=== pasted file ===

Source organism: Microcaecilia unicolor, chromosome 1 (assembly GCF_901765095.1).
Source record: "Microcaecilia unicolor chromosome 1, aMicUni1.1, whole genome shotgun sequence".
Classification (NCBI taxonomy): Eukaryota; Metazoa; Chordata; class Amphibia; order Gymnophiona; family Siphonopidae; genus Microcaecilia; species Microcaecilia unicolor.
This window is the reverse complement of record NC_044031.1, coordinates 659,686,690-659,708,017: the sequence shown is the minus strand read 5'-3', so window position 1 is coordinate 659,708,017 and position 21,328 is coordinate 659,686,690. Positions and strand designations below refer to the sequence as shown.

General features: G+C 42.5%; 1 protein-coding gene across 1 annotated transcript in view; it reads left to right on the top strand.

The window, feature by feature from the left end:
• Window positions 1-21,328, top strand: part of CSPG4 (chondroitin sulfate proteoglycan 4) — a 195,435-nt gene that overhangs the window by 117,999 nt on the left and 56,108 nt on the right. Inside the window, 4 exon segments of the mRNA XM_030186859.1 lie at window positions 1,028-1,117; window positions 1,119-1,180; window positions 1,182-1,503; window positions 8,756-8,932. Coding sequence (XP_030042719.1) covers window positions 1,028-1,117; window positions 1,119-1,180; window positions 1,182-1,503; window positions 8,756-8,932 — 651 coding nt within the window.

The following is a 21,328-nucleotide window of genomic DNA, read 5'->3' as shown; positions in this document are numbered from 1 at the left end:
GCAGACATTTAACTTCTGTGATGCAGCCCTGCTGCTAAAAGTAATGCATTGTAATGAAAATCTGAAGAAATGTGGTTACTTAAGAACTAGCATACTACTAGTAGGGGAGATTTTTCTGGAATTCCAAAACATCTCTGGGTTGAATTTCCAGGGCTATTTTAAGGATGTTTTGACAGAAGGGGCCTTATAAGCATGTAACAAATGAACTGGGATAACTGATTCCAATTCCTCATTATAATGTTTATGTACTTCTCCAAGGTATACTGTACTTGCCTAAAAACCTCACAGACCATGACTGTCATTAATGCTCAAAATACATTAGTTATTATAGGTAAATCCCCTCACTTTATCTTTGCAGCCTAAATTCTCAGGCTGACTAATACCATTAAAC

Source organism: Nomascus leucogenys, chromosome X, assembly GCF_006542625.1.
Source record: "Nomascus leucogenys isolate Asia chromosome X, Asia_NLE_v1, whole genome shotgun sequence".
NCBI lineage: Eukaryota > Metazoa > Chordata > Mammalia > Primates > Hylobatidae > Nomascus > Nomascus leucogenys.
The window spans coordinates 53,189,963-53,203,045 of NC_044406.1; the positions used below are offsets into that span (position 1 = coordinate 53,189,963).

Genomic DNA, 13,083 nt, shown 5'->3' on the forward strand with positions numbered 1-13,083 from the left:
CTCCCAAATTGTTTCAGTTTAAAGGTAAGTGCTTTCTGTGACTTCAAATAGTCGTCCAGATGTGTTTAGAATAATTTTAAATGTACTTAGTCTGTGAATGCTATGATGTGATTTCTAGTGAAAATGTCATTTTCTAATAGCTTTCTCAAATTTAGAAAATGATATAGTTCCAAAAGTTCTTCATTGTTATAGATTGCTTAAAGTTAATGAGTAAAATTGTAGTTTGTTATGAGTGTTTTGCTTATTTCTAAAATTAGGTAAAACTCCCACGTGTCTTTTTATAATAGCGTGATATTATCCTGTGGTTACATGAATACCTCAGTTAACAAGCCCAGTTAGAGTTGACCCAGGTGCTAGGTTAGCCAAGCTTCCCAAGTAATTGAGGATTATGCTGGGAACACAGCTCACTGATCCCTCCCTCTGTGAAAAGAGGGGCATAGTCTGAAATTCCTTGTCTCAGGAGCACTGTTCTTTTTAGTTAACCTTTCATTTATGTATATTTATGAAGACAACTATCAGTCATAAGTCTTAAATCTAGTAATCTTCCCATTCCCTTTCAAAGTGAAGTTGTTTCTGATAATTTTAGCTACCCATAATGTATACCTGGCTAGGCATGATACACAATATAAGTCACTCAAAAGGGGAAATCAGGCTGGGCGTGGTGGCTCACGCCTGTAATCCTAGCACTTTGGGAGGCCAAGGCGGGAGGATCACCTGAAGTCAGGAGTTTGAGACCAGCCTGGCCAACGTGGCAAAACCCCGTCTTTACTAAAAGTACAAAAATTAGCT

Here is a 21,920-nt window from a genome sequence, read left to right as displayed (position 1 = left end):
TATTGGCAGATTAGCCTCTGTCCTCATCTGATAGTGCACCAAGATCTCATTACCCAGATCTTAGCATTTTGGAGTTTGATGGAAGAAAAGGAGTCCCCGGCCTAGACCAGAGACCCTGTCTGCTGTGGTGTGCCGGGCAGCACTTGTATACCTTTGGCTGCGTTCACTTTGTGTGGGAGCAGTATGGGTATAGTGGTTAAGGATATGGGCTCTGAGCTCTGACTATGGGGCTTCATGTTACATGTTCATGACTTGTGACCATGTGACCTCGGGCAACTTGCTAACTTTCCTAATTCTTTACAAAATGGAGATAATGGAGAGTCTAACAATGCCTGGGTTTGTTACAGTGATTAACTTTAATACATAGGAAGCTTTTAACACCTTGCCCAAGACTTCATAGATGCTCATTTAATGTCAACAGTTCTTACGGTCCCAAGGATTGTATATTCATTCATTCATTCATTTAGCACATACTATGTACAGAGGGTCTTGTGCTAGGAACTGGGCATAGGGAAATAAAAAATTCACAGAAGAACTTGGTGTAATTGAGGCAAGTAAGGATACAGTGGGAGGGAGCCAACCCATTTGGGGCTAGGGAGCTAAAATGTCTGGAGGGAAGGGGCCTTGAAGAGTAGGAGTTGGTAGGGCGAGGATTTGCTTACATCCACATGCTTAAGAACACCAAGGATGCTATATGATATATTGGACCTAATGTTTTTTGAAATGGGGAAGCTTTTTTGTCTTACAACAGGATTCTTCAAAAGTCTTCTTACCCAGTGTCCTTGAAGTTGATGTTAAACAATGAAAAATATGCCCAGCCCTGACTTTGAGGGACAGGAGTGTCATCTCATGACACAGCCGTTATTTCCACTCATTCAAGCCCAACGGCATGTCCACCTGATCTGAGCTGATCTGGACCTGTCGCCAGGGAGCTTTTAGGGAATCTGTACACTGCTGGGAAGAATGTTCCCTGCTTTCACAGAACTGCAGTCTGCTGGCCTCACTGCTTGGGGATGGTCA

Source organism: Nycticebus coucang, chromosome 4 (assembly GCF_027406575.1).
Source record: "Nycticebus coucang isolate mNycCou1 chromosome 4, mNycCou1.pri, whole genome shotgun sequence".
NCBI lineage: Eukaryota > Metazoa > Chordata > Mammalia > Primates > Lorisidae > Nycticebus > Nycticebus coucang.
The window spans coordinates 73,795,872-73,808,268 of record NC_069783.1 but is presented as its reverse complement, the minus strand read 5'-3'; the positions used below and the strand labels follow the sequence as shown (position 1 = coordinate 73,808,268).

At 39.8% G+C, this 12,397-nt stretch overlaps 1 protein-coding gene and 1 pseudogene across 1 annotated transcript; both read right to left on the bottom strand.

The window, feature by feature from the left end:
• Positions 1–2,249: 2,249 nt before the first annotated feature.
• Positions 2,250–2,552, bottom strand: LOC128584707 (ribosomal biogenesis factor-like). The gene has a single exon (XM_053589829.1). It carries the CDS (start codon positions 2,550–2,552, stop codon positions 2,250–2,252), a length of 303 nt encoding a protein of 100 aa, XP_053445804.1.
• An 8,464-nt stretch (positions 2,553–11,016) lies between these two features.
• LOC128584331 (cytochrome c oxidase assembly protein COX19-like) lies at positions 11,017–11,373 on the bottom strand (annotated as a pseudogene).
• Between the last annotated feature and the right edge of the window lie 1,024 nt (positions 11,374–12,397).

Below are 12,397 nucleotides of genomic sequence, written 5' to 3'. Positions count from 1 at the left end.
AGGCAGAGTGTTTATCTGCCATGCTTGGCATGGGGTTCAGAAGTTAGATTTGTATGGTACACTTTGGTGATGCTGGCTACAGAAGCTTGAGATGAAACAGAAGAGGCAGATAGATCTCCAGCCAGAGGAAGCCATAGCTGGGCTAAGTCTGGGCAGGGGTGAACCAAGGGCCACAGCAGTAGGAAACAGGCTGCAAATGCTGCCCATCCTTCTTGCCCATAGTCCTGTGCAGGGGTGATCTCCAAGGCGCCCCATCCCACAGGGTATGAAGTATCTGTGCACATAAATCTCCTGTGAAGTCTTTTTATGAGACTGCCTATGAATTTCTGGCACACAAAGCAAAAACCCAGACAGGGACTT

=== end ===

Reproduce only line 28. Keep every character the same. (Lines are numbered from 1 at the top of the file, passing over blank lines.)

• Between the last annotated feature and the right edge of the window lie 1,024 nt (positions 11,374–12,397).